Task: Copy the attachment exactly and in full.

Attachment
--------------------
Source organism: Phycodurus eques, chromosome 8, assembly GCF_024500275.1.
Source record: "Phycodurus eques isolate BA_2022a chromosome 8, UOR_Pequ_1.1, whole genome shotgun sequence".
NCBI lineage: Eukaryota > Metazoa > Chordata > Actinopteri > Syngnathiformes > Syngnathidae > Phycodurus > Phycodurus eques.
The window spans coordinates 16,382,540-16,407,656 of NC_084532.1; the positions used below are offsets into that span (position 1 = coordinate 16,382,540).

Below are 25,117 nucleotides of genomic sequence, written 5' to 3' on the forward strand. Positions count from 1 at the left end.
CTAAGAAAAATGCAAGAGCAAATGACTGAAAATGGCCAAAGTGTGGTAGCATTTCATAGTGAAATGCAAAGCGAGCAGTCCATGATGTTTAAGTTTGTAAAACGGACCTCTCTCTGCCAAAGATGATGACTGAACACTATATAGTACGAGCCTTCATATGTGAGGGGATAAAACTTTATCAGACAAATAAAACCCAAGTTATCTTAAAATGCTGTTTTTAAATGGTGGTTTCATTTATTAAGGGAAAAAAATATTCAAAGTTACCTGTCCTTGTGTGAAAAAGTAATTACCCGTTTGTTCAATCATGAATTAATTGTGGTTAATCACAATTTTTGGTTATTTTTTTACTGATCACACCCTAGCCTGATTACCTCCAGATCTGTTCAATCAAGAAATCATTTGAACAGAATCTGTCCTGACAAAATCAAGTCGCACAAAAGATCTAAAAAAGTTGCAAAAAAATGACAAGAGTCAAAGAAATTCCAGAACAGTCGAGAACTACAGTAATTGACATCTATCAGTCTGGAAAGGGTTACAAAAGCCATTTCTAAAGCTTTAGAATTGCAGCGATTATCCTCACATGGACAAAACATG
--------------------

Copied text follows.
Source organism: Phycodurus eques, chromosome 8, assembly GCF_024500275.1.
Source record: "Phycodurus eques isolate BA_2022a chromosome 8, UOR_Pequ_1.1, whole genome shotgun sequence".
NCBI lineage: Eukaryota > Metazoa > Chordata > Actinopteri > Syngnathiformes > Syngnathidae > Phycodurus > Phycodurus eques.
The window spans coordinates 16,382,540-16,407,656 of NC_084532.1; the positions used below are offsets into that span (position 1 = coordinate 16,382,540).

Below are 25,117 nucleotides of genomic sequence, written 5' to 3' on the forward strand. Positions count from 1 at the left end.
CTAAGAAAAATGCAAGAGCAAATGACTGAAAATGGCCAAAGTGTGGTAGCATTTCATAGTGAAATGCAAAGCGAGCAGTCCATGATGTTTAAGTTTGTAAAACGGACCTCTCTCTGCCAAAGATGATGACTGAACACTATATAGTACGAGCCTTCATATGTGAGGGGATAAAACTTTATCAGACAAATAAAACCCAAGTTATCTTAAAATGCTGTTTTTAAATGGTGGTTTCATTTATTAAGGGAAAAAAATATTCAAAGTTACCTGTCCTTGTGTGAAAAAGTAATTACCCGTTTGTTCAATCATGAATTAATTGTGGTTAATCACAATTTTTGGTTATTTTTTTACTGATCACACCCTAGCCTGATTACCTCCAGATCTGTTCAATCAAGAAATCATTTGAACAGAATCTGTCCTGACAAAATCAAGTCGCACAAAAGATCTAAAAAAGTTGCAAAAAAATGACAAGAGTCAAAGAAATTCCAGAACAGTCGAGAACTACAGTAATTGACATCTATCAGTCTGGAAAGGGTTACAAAAGCCATTTCTAAAGCTTTAGAATTGCAGCGATTATCCTCACATGGACAAAACATG